Historians of technology have documented time and time again the many ways in which, particularly in the US, the belief in technological progress has often been closely linked to the idea of progress more generally. From the telegraph to the railroad to mass electrification to the automobile to the telephone to the microwave to the computer—scholars studying technology have written thousands and thousands of pages detailing the ways in which technological progress came to be seen as synonymous with economic progress, social progress, and consumer progress. Granted, in exploring this connection, most of these scholars have been careful to explore the ways in which this interconnection is largely an ideological construction. And it is also worth noting that when historians of technology discuss “technology” they are doing so in a much more expansive way than how the term tech has come to just be a shorthand for “computers and the Internet.”

The idea that technological progress ultimately trickles down and creates social progress is the sort of belief that those who control (and are made rich by) these forms of technological progress love to sell. It is ultimately a soporific belief that encourages individuals to sit calmly by while they wait for social progress to come to them thanks to technological progress. Techno-utopians love to pay homage to the activists who use their gadgets and platforms, but at the core of the techno-utopian ideology is the belief that progress comes from Mark Zuckerberg not the people marching in the streets. And of course, this narrative of technological progress serves to downplay and hide technologies downsides and consequences. Indeed, those who study technology have demonstrated the many ways in which far from bringing about social progress, technological progress has often served to deepen already existing inequalities.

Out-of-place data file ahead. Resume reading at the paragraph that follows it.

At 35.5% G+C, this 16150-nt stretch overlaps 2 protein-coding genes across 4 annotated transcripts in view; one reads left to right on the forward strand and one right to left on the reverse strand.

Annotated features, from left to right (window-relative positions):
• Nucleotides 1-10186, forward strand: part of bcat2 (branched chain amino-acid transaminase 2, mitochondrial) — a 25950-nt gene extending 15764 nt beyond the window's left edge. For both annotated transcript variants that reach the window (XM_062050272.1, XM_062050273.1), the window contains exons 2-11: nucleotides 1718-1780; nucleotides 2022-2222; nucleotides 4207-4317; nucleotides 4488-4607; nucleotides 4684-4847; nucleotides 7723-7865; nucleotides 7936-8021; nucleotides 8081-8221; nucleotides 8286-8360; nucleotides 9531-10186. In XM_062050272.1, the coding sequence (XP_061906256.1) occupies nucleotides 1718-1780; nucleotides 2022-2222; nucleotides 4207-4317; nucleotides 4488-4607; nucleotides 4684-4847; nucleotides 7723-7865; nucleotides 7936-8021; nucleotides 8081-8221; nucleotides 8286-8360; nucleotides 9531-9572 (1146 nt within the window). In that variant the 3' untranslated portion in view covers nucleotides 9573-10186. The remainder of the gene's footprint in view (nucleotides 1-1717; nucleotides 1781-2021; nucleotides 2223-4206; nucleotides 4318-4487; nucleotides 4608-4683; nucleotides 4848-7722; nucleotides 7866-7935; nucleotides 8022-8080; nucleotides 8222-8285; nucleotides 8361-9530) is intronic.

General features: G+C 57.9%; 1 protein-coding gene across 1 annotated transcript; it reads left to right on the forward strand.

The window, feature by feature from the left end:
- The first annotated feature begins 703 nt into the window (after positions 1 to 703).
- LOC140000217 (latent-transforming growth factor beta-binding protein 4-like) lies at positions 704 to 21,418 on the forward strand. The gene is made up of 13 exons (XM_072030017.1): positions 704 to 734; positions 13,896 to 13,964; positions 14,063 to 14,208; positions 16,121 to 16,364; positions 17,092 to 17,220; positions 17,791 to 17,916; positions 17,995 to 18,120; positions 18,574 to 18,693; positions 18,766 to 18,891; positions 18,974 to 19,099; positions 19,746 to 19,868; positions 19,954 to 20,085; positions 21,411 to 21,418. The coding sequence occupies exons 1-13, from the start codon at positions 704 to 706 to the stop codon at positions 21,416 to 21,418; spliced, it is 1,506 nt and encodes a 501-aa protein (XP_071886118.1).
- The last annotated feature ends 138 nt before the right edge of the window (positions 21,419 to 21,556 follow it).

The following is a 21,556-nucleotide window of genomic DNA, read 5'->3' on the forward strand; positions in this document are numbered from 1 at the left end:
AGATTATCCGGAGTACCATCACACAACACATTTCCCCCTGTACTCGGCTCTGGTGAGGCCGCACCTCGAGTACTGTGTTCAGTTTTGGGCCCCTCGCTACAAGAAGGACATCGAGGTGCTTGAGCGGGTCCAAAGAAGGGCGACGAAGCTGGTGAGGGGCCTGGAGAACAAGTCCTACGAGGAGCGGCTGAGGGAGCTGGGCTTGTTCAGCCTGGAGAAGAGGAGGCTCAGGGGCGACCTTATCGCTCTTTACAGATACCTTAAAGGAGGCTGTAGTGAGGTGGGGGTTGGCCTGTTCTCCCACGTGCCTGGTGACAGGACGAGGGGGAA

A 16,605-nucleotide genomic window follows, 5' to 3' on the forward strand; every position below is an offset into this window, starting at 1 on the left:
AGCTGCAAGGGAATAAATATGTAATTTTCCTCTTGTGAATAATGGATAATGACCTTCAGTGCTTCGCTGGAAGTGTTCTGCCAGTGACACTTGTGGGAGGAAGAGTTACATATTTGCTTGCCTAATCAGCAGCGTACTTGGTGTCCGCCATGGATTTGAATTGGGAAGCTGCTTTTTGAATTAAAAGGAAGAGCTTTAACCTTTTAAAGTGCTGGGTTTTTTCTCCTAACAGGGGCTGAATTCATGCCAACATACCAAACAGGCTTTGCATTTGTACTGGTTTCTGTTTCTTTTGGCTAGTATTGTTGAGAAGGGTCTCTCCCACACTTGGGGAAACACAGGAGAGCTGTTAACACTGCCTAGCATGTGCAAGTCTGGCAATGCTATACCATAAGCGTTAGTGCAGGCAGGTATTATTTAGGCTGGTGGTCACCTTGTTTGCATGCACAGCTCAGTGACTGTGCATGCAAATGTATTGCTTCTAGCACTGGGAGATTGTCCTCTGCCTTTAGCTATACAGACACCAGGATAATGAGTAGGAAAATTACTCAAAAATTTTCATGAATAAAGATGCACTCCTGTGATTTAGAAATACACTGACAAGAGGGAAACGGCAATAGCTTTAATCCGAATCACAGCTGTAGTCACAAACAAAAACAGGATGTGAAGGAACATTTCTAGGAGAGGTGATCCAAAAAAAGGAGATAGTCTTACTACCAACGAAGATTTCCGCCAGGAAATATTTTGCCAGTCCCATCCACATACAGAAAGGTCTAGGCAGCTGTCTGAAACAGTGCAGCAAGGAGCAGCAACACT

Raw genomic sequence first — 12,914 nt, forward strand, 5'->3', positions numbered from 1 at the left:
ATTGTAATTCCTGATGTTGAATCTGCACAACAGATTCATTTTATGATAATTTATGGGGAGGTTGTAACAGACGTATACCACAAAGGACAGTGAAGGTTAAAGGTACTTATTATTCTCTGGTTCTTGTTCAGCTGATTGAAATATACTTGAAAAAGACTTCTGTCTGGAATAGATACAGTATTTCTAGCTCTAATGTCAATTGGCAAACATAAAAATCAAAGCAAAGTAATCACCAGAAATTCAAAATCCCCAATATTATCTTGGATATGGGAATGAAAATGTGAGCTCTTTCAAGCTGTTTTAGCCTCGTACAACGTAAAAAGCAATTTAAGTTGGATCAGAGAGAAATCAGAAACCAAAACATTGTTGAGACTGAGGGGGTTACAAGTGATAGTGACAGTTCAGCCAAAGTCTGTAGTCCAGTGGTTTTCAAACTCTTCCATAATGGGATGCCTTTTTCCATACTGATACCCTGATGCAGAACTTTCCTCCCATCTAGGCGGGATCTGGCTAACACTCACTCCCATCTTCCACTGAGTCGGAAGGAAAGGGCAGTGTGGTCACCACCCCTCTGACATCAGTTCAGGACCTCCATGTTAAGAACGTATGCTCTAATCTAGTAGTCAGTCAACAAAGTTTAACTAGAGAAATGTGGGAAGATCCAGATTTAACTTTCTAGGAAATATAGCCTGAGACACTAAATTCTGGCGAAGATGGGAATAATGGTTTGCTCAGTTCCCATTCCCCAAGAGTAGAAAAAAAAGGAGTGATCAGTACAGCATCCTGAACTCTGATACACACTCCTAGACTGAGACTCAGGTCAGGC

Or to put it slightly differently: technology progresses while reinforcing the status quo.

To be clear, the belief that technological progress is the same as social progress is a widely shared belief. As was previously noted, this is an idea that plays a prominent role in the American belief system, so it is not particularly surprising that so many have been taken in by this idea. Furthermore, the loyalty to this idea can be easily understood insofar as it is easy to see technological progress—especially in periods when social progress seems to be backsliding. In the last ten years, in terms of technological progress, we have seen faster Internet, leaps in robotics, and all manner of newfangled consumer gadgets. It is the type of shiny progress that you can buy! But on the social progress front (without meaning to suggest there has been no progress): economic inequality continues to widen, xenophobic authoritarianism is on the rise, and catastrophic climate change (which is one of the consequences of technological progress) draws closer.

The belief that technological progress is the same as social progress is appealing in an era when the fragility of social progress is clear, but when a new iPhone still rolls out every 18 months. You can go to the store and buy that technological progress, and therefore feel that at least something is advancing that it must mean that everything else is moving forward as well. Social progress emerges out of struggle and requires people willing to stand up and organize, but technological progress is something that you can just buy at a store.